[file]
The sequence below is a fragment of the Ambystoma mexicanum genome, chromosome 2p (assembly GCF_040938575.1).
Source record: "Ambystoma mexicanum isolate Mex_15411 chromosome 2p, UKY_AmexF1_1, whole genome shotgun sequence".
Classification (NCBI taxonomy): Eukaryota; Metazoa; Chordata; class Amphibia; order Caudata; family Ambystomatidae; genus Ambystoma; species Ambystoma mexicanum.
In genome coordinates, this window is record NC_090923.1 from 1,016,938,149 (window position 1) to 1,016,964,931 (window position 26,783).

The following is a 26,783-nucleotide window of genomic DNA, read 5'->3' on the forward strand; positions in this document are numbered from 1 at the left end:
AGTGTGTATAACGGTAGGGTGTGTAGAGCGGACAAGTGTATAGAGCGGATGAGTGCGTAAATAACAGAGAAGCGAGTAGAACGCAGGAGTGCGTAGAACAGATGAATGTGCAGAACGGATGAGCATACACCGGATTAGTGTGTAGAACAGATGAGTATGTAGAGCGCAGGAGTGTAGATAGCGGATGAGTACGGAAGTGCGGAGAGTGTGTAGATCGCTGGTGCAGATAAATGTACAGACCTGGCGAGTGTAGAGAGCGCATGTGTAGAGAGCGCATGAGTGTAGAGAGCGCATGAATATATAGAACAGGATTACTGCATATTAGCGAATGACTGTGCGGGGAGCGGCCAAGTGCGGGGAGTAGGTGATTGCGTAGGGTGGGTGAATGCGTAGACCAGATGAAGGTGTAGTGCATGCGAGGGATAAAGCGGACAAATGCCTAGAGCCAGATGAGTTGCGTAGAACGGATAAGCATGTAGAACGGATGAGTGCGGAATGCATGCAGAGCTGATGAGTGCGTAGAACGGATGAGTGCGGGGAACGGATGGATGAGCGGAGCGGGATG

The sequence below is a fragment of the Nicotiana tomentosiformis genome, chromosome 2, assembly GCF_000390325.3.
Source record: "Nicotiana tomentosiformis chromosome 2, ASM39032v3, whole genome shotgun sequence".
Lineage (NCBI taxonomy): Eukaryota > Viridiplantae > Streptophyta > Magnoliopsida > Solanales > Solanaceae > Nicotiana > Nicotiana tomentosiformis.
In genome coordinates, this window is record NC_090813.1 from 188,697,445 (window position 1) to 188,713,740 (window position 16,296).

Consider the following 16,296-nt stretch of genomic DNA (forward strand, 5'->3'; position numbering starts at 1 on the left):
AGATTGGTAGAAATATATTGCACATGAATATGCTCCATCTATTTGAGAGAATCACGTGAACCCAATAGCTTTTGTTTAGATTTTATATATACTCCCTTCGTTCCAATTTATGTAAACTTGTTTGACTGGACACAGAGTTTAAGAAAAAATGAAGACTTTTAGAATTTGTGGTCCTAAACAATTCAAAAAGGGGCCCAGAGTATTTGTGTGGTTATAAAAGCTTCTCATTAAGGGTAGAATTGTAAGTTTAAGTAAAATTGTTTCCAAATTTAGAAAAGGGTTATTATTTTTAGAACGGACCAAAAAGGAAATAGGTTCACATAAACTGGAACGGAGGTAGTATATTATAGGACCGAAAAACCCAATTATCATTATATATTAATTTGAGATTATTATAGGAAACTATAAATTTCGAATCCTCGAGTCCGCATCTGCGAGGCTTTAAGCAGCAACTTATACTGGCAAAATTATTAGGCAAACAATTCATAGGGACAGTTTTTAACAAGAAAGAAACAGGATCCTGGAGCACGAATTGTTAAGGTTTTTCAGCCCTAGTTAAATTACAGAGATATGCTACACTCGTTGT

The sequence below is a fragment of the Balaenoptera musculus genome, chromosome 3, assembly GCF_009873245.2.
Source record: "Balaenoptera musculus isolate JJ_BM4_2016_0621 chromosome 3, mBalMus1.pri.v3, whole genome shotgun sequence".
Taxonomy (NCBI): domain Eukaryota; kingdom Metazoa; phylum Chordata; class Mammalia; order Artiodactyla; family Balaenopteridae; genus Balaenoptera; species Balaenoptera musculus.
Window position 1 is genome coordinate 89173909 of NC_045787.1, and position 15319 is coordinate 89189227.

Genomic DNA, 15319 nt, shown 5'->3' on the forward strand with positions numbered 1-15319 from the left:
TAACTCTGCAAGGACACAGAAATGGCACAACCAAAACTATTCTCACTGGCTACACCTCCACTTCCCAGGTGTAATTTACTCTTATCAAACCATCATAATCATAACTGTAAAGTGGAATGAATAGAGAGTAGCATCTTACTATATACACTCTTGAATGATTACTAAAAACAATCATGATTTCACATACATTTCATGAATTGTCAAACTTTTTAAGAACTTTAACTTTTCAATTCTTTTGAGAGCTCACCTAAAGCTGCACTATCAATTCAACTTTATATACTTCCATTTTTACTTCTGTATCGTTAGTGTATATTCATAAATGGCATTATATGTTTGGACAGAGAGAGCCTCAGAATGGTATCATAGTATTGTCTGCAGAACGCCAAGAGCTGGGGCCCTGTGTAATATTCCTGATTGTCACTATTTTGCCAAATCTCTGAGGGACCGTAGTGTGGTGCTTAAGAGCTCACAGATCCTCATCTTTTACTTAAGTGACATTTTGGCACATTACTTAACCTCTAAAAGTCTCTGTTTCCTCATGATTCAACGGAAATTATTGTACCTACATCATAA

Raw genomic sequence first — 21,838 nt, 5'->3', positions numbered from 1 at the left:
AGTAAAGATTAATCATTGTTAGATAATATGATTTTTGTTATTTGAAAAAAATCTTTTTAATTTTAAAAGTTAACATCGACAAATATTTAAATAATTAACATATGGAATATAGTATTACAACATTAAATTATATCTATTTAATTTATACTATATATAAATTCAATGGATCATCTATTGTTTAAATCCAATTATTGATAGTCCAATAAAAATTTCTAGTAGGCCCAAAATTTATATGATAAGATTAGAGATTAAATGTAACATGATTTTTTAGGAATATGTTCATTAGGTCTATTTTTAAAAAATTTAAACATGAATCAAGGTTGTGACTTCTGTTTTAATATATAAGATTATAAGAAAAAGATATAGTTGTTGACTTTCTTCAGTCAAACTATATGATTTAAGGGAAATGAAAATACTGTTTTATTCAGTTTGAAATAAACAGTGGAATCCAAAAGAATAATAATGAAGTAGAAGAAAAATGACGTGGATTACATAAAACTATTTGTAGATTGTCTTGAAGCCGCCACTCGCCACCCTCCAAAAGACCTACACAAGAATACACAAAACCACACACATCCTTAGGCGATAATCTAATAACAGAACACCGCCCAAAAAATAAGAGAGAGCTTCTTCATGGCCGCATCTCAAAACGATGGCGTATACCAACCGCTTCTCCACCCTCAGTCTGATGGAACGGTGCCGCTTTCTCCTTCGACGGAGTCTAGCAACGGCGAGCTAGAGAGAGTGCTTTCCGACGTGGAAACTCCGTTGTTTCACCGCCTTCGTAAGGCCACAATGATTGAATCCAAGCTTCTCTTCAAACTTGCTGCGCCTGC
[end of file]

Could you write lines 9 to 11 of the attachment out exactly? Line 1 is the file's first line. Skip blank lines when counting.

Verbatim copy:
Lineage (NCBI taxonomy): Eukaryota > Viridiplantae > Streptophyta > Magnoliopsida > Solanales > Solanaceae > Nicotiana > Nicotiana tomentosiformis.
In genome coordinates, this window is record NC_090813.1 from 188,697,445 (window position 1) to 188,713,740 (window position 16,296).

Consider the following 16,296-nt stretch of genomic DNA (forward strand, 5'->3'; position numbering starts at 1 on the left):